Source: https://www.chinadaily.com.cn/a/202309/11/WS64ff2ebda310d2dce4bb526c.html
 
And another country joins the party:

Indonesian police say they've arrested 88 Chinese citizens for involvement in a cross-border telephone and online romance scam syndicate after receiving a tip from Chinese security ministry

Most of their targets were other Chinese people who were lured in by the scammers using the “human emotion” of the victims against them.

I strongly recommend reading this whole article. It gives some details on how big the problem is and mentions a 2017 deportation of 419 people from Mainland China and Taiwan to face charges for phone fraud.

Source: https://abcnews.go.com/Technology/wireStory/indonesia-arrests-88-chinese-nationals-online-romance-scams-102672677
 
$1 Billion? How about $2 Billion Recovered From Scammers?

Scroll up to Post 2. The investigation has continued. The current amount of money and other assets seized has reached about 2 Billion US Dollars.

Singapore is less than pleased about this, since it wants to be considered a safe, crime-free location for the rich to keep their money. At least one major bank is closing some accounts for clients with passports from Cambodia, Cyprus, Turkey and Vanuatu. People with passports from any country with a reputation for quick and easy "investment" citizenship applications are likely to face much greater scrutiny opening bank accounts in Singapore.

The investigation is continuing. More assets are likely to be seized.

Source: https://time.com/6319939/singapore-money-laundering-probe-two-billion-dollars/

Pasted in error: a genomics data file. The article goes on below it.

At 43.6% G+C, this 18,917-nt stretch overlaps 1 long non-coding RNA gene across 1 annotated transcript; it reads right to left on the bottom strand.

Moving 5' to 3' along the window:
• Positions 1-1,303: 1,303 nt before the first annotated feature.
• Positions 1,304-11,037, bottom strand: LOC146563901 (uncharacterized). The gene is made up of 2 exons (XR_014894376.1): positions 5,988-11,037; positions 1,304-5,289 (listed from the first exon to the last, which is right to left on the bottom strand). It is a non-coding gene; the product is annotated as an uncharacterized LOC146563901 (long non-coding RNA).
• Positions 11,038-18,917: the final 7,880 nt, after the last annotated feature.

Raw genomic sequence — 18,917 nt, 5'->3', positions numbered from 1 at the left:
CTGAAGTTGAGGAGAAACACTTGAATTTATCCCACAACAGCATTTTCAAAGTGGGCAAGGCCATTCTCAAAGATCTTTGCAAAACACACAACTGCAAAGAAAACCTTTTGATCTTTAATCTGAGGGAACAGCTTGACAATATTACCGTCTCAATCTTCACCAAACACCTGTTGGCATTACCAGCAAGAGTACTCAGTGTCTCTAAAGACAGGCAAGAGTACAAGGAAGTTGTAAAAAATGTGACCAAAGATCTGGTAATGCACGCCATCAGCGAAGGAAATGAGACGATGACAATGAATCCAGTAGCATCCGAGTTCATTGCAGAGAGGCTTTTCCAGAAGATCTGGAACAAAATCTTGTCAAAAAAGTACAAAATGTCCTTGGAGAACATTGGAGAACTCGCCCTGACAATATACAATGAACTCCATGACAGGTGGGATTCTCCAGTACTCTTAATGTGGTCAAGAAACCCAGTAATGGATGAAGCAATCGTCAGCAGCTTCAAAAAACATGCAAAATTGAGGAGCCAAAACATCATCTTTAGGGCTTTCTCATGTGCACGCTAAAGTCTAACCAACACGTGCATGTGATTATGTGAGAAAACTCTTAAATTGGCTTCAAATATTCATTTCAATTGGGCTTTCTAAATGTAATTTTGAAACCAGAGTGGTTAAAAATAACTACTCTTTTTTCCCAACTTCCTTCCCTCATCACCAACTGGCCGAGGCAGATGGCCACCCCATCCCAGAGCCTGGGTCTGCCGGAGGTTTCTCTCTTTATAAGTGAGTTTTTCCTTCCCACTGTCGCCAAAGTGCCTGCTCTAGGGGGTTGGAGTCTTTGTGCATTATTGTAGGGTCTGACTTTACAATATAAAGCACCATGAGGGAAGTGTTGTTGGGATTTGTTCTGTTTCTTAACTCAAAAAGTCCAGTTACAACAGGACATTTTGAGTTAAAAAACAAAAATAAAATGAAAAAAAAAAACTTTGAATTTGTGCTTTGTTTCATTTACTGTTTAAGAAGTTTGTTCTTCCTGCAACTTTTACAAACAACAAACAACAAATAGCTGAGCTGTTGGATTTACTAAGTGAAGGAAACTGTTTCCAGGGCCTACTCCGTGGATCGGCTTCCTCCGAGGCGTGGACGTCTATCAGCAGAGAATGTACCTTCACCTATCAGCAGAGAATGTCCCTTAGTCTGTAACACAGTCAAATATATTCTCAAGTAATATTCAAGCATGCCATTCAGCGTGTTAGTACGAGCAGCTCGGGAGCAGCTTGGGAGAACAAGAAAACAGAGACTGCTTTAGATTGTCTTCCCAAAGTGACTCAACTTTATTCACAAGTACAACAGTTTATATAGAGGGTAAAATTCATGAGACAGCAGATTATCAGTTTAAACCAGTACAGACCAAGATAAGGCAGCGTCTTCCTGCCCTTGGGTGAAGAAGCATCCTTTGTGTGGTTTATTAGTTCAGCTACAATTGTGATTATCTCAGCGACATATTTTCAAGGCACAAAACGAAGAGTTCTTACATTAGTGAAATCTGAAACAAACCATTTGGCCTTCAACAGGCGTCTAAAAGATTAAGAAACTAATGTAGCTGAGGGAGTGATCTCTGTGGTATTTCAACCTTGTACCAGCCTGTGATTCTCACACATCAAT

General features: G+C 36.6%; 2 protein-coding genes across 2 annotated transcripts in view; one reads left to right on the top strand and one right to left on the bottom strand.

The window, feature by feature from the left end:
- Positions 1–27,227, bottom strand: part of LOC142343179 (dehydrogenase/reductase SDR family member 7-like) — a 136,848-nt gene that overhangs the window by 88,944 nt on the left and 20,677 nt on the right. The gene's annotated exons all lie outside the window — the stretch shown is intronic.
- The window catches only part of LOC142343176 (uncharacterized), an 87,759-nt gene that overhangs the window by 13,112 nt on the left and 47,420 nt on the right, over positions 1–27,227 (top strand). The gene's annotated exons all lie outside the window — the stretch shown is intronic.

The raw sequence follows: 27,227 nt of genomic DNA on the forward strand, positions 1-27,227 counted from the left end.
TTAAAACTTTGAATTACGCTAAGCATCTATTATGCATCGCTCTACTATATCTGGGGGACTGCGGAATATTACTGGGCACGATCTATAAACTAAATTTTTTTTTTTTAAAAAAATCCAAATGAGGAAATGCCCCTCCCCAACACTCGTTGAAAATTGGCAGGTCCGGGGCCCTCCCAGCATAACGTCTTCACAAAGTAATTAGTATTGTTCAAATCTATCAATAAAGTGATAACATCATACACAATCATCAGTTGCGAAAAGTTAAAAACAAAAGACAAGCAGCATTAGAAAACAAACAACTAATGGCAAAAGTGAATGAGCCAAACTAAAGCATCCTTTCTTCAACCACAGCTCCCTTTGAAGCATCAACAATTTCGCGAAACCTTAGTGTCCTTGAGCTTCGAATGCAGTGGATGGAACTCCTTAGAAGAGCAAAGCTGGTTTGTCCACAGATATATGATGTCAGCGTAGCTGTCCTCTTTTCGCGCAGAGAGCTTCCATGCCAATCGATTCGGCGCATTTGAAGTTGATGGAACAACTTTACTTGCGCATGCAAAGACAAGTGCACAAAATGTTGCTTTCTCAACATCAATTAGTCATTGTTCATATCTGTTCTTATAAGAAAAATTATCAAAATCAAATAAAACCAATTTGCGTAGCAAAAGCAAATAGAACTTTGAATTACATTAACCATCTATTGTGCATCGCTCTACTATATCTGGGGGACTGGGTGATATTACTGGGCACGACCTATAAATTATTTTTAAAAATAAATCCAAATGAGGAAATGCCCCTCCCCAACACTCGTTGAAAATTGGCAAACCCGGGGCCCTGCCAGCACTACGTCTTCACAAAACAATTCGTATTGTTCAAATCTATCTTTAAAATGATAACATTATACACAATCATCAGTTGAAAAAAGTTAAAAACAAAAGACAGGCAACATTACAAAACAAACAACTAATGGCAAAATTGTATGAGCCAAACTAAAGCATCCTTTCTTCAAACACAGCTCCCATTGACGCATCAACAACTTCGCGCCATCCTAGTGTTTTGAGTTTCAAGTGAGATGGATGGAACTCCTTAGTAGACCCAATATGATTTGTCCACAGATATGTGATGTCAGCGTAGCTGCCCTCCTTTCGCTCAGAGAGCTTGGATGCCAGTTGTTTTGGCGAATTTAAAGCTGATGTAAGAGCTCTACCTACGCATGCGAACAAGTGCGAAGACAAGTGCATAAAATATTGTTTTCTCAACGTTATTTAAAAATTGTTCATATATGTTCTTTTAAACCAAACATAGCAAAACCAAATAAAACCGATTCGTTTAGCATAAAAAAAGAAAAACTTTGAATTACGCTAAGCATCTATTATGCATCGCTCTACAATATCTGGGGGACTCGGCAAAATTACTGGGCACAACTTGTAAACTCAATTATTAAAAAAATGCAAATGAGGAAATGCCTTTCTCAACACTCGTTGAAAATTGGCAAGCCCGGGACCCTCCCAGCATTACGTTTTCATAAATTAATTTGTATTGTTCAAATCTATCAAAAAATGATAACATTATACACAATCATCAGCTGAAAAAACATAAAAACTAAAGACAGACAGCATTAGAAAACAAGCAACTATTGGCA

In remote areas of Myanmar, the police would have trouble grabbing scammers. Even the army would have trouble grabbing scammers. But what about local citizens or scammers farther down the food chain? How to encourage them to give up the guys in charge? How about this?

China Offers 100,000 to 500,000 Yuan Reward for Pair of Scam Ring Leaders

That's a decent sized reward in most places (about US$13,700 to $71,200), but would be a LOT of money in Myanmar, where the pair were last seen.

Although the 2 wanted men may have other passports (and have positions in the local government in Myanmar), they still hold Chinese IDs, which means they can be deported to China.

Anyone care to bet how long until one or both are singing Renegade by Styx?

The jig is up, the news is out
They finally found me
The renegade who had it made
Retrieved for a bounty


Source: https://myanmar-now.org/en/news/china-issues-reward-for-capture-of-cybercrime-ringleaders-with-alleged-ties-to-wa-army/
 
BaFin Steps Up Against Online Financial Crimes

Germany's financial watchdog, BaFin, is enhancing its efforts to combat illegal online financial activities. This move aims to protect investors from unauthorized financial services and products often advertised online under false pretenses.

Key Points:

  • BaFin urges investors to thoroughly research providers before engaging in online financial activities, using its resources like warnings and a database of authorized companies.
  • BaFin's jurisdiction includes banking, investment, insurance, payment services, and e-money operations. All entities in these sectors in Germany must have BaFin authorization.
  • The organization targets the illegal unregulated capital market, conducting investigations and taking legal action when necessary.
  • BaFin's strategy involves assessing if activities require authorization, ordering the cessation of unauthorized operations, and imposing fines.
  • 2022 saw a record number of formal measures by BaFin against illegal transactions.
  • BaFin differentiates between regulated, illegal unregulated, and grey capital markets.
  • Public tips often initiate investigations, and BaFin uses various sources for information gathering.
  • The focus also includes combating fraudulent online brokers and unauthorized bitcoin ATMs.
  • BaFin's actions, like freezing accounts and seizing assets, have effectively prevented significant financial losses.
BaFin's proactive measures are crucial in safeguarding the integrity of Germany's financial markets and protecting investors from online financial crimes.